Linda Gold and Dys Alexia: dynamic duo bringing FunnyBoyz’s drag queen glamour to Preston

Back in the mid-2000s, Linda Gold was living a different life. Working as an estate agent, Linda had a family and wasn’t even Linda yet. But he had just started to come to terms with a reality which he had previously kept hidden. Deep down, he knew he was someone different. Someone real and someone more.
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“I was married with a family before I came out as gay,” says Linda, 47. “The prospect of coming out when I was 18 or 19 in the ‘90s was unthinkable - it was just not something you’d even consider doing, so I stayed in a hidden life for many years until I was over 30. It was around that time that I discovered drag and came out as a drag queen, too.”

But stumbling across drag was entirely accidental. After coming out, Linda moved to London, landing a job as a cleaner in an LGBT club. “I suppose everyone’s got their own story,” says Linda. “Personally, I almost had drag lumped on me accidentally when a drag queen didn’t turn up for work and the manager told me I was filling in.

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“I had to throw a dress on with a pair of sunglasses and a scruffy old wig,” says Linda. “That was 16 years ago and it’s all evolved from there.”

Linda Gold (left) and Dys AlexiaLinda Gold (left) and Dys Alexia
Linda Gold (left) and Dys Alexia

Now proudly reflecting on the outside what was on the inside, Linda felt that pang of belonging and fulfilment which had previously been missing and which he had sought for so long. He took his first tentative steps in the domestic UK drag industry and fell in love, soon diving deep into the welcoming yet underground nature of the subculture.

But, whilst revelling in the fun-filled community-fuelled highs of living a life centred on self-expression sated Linda’s desire for a place to fit in, his life was far from incident-free given prevalent negative attitudes towards drag queens - archaic views which still persist to this day.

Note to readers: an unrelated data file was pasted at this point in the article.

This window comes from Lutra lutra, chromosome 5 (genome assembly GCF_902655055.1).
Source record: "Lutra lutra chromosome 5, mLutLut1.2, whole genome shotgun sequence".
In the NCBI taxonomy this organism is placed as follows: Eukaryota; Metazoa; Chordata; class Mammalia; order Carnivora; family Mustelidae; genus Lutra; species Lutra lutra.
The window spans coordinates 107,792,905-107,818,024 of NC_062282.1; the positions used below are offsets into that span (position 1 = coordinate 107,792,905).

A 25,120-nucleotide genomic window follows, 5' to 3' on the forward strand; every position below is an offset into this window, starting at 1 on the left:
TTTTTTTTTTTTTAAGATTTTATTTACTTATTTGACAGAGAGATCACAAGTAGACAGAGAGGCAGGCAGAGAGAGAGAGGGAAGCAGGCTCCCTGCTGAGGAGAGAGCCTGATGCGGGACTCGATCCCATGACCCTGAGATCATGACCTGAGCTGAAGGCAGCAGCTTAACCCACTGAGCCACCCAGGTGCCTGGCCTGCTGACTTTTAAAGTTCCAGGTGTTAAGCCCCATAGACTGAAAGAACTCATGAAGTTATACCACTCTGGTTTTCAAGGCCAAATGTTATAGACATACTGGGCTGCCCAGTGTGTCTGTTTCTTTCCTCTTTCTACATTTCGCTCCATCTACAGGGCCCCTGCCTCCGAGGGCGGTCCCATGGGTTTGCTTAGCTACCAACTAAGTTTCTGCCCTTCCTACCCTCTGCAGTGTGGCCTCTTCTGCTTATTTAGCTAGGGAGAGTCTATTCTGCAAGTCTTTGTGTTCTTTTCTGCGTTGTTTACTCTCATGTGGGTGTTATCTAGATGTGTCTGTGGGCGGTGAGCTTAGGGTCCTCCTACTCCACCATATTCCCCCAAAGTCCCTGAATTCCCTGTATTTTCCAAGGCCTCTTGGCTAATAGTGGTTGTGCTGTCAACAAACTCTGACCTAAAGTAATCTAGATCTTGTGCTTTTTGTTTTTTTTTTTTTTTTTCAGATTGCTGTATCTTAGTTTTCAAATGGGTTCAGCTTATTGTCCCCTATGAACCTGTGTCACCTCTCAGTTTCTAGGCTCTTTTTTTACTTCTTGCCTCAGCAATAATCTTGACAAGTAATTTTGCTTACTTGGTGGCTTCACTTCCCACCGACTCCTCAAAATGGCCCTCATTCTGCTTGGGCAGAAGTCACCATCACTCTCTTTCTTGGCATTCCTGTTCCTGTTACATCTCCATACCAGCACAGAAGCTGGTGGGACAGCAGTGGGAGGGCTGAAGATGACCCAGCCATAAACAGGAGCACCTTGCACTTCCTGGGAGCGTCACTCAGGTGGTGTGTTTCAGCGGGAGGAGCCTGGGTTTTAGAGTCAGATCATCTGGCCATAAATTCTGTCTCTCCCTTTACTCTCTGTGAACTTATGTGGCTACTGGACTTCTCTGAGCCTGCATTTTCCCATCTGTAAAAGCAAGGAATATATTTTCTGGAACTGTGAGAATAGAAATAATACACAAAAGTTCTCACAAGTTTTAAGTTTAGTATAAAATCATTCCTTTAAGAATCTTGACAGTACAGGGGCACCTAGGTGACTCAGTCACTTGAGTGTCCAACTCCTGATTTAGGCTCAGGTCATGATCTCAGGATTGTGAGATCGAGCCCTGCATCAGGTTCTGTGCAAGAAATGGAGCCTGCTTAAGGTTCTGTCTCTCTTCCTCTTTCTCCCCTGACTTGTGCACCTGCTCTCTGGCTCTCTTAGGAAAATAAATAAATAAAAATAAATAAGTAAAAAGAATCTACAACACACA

“The abuse I suffered was horrific, but not as horrific as it would’ve been 20 years before,” says Linda. “I ended up in drag purely as a fluke, but for most people they do it because they were born to do it and it’s all they’ve wanted to do. They start experimenting in their bedroom but some don’t even leave the house for fear of persecution, even in 2022.”

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Case in point: Linda’s own partner and fellow drag queen Dys Alexia, whom he met at Manchester Pride.

FunnyBoyzFunnyBoyz
FunnyBoyz

Born in Romania, Dys personal story is a harrowing one tinged in homophobia and intolerance. “Dys went through living hell,” says Linda. “School bullies, teachers, and the whole homphobic evil country forced her whole family to leave their beautiful home and get on a plane to move to a run-down council house in Manchester just to survive.”

“Being born in Romania, I knew exactly what it was like not being accepted and not having a safe space,” says Dys, 21, who tried to take her own life three times before she managed to escape the country. “I got into drag when I met Linda; in the first few weeks, he took me to his house and, kind of as an ice-breaker, explained that this was what he did.

“He was like ‘let’s get this out in the open now’. I’d never really heard of drag before that, so I was like ‘oh, that’s interesting’,” says Dys, emphasising the word ‘interesting’ with a glint in her voice. “That led me to go around all the drag events with Linda, initially as a photographer. When you spend so much time around drag queens, you end up trying it out.

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“That’s how I got into it and, from the very start, I was like ‘this is fun’.”